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Thursday, Dec. 14, 2017 12:07 am

Keeping an eye on cops

City seeks to disable recording gear

Lost in a brouhaha over recording equipment that can’t be turned off in Springfield police interview rooms is a fairly basic question.

What advantage is there to having a recording system that can be switched off?

That police cannot turn off recording gear installed in interview rooms 10 months ago would seem to discourage officers from engaging in wrongdoing while also shielding police from false allegations of brutality. It is not a theoretical issue, given that Officer Chuck Redpath, Jr., son of Ward 10 Ald. Chuck Redpath, was suspended for 15 days in 2010 after beating a suspect in an interview room. Interview room beatings also have happened in Chicago, where police have tortured suspects until they confessed, and Milwaukee, where an officer beat a suspect in 2013.

Grant Barksdale, head of the police union, says officers don’t object to constant recording, so long as everyone knows it’s happening. “We don’t see any issue with that whatsoever,” Barksdale says. Kelvin Coburn, chairman of the city’s Police Community Review Commission, also favors 24/7 recording. “Not being an officer, I would imagine you really would have to question the motives of the people who would want to turn it off,” Coburn says. “The recording would protect officers as well as citizens who are not police.”

Nonetheless, Axon, which sold the gear to the city, is working on a way to disable 24/7 video recording in the police department’s five interview rooms where suspects are interrogated, according to a Dec. 5 report to the city council from Roger Holmes, the city’s inspector general.

Holmes got involved when police discovered that equipment had been recording 24/7 in the department’s interview rooms. A minor uproar ensued, with the city asking Axon to figure out a way to turn the recording equipment off. Constant audio recording already has ceased, Holmes says, and the company is working on a program that also will allow video recording to be disabled.

The Axon system has a feature that allows police to turn off both audio and video recording if a defense attorney wishes to speak privately with a client. That feature, according to Holmes’ report, always has worked.
Holmes says that constant recording came as a surprise to the salesman who sold the gear to the department. But the Axon website, in pitching the technology, says that the system works around the clock: “Stream interviews from anywhere on your network, and capture moments of key dialogue thanks to its 24/7 buffer, which can store weeks of continuous audio and video to local storage.”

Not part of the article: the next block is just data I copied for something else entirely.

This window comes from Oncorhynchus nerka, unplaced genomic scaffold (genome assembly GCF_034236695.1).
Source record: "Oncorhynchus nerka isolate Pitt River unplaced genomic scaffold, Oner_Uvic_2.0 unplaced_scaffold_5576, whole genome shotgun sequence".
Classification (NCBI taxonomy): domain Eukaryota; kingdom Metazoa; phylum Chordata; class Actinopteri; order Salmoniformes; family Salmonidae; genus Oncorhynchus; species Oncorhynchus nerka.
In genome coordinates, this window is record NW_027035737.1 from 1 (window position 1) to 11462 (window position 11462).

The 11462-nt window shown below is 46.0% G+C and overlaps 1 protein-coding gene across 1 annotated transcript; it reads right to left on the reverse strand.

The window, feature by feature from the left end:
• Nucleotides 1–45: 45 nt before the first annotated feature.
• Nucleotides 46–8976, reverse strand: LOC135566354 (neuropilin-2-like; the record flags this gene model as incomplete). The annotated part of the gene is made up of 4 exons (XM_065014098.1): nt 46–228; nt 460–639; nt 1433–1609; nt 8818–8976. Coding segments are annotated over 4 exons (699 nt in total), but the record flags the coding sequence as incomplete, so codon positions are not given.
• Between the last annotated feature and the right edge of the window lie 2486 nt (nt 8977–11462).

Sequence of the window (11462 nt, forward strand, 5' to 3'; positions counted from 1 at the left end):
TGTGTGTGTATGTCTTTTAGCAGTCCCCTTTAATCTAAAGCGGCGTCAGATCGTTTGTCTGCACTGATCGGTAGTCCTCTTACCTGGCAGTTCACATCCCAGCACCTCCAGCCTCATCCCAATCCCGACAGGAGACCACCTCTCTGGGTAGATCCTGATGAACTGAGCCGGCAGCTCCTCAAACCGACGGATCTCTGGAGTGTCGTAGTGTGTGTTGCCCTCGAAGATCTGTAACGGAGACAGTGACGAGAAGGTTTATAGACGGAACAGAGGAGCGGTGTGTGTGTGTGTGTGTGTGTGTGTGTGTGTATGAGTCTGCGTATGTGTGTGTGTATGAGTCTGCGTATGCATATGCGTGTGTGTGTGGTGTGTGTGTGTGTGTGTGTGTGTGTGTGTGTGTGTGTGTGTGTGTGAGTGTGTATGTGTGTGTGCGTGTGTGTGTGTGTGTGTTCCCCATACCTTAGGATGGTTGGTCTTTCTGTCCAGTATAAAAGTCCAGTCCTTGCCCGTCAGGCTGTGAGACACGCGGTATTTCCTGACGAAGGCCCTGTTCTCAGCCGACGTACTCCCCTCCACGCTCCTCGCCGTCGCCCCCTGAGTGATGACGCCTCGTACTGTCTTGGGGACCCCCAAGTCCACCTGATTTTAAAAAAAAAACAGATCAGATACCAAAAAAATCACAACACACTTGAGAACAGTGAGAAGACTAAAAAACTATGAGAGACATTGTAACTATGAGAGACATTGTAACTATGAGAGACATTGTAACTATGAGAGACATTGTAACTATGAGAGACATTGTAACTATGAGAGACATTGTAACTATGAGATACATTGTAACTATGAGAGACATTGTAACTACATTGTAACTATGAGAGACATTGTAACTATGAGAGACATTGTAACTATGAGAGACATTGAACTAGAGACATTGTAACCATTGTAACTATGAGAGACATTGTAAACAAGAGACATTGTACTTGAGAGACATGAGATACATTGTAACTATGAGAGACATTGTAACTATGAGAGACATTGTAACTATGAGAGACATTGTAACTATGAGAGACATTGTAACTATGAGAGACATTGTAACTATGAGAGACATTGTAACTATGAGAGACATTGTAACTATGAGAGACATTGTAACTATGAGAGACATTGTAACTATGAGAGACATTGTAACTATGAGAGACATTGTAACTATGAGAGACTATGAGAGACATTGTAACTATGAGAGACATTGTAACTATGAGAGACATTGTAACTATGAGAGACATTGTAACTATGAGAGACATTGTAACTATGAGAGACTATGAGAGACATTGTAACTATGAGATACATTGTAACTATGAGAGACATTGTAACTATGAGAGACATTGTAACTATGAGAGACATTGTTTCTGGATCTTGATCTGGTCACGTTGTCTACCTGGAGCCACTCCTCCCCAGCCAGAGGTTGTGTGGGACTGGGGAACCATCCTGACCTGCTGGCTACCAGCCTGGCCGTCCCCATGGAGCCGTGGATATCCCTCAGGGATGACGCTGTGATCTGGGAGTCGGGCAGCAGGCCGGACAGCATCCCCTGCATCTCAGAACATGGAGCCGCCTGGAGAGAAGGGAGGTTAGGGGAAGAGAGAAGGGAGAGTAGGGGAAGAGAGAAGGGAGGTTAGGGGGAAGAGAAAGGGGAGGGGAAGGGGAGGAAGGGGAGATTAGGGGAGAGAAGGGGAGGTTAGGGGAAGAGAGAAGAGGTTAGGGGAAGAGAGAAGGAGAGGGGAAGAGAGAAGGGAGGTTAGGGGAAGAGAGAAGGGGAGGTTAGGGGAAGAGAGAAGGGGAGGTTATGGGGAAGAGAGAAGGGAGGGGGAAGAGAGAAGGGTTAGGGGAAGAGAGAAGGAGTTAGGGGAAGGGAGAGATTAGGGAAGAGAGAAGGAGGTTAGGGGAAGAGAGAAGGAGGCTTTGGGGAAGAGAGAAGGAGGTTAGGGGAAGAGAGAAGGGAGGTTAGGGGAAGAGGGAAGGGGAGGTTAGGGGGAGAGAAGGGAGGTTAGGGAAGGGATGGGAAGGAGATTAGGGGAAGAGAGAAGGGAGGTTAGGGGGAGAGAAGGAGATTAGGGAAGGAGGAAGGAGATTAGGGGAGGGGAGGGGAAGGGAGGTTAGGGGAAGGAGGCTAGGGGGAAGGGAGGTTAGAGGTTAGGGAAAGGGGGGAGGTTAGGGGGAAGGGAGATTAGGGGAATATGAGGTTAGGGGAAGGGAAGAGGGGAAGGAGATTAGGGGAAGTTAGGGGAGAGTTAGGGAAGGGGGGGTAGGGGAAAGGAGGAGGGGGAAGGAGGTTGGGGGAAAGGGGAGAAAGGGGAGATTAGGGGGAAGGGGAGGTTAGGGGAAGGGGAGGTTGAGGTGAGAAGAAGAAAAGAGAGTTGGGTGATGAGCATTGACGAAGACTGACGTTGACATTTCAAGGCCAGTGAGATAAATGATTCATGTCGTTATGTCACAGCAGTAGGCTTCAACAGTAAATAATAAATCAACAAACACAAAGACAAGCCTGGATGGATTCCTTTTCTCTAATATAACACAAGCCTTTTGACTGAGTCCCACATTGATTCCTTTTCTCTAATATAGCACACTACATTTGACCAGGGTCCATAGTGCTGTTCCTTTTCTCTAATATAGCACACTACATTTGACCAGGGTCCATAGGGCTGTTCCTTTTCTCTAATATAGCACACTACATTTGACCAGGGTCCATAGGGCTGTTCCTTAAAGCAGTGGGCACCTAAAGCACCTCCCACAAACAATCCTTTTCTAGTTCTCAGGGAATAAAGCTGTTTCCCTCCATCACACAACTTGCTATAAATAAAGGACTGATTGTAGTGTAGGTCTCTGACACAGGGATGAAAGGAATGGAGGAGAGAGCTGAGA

That, according to Holmes’ report, is exactly what happened in Springfield, where around-the-clock footage was stored by the city’s computer system for 45 days before unneeded footage was automatically erased.
Police brass were slow to catch on, according to Holmes. After a technology specialist concluded in October that the recording gear couldn’t be turned off, Sgt. Jeff Barr told detectives that interview rooms were under constant electronic surveillance. But deputy chief Shawn Handlin ordered Barr to stop talking about the issue, Holmes found, in the mistaken belief that the sergeant wasn’t telling the truth. It took an inquiry from the police union, two weeks later, before the department contacted Axon in hopes of terminating 24/7 recording, Holmes found.

Axon has apologized for not making the system’s capabilities clear, but has not admitted to any problems with the design of the system, according to Holmes.

“I understand that it may not have been clearly communicated to your agency that the…buffer would be set for an extended period of time,” Isaiah Fields, an Axon vice president who is also a company lawyer, wrote in a letter to Police Chief Kenny Winslow last October. “I apologize to the extent this information may not have been called out or highlighted in our marketing and product materials.”

Fields also told the chief that lengthy backup video “is common in the industry as it allows agencies to retrieve an interview or confession that, for whatever reason, may not have been captured as a ‘recording’ at the time it occurred.” Holmes, however, found that the 24/7 recording was at odds with the Axon contract, which says that backup recordings were supposed to be saved starting seven minutes before interviews and ending seven minutes after interviews ended.

Pro-Vision, a Michigan company, advertises police interview room recording gear that never stops recording, but Sam Lehnert, marketing manager for the company, said that most departments prefer equipment that can be turned off. “We don’t do it any one way,” Lehnert said. “We let the customer decide.”

For now, signs have been installed outside the department’s interview rooms, warning that surveillance is in place. Why not simply keep the signs up and maintain surveillance to ensure that what happens in interview rooms can’t be hidden?

Winslow says that it’s a matter of getting what the city paid for when it bought the system.
“We want it to work as they said it would when they sold it to us,” the chief says.

Contact Bruce Rushton at brushton@illinoistimes.com

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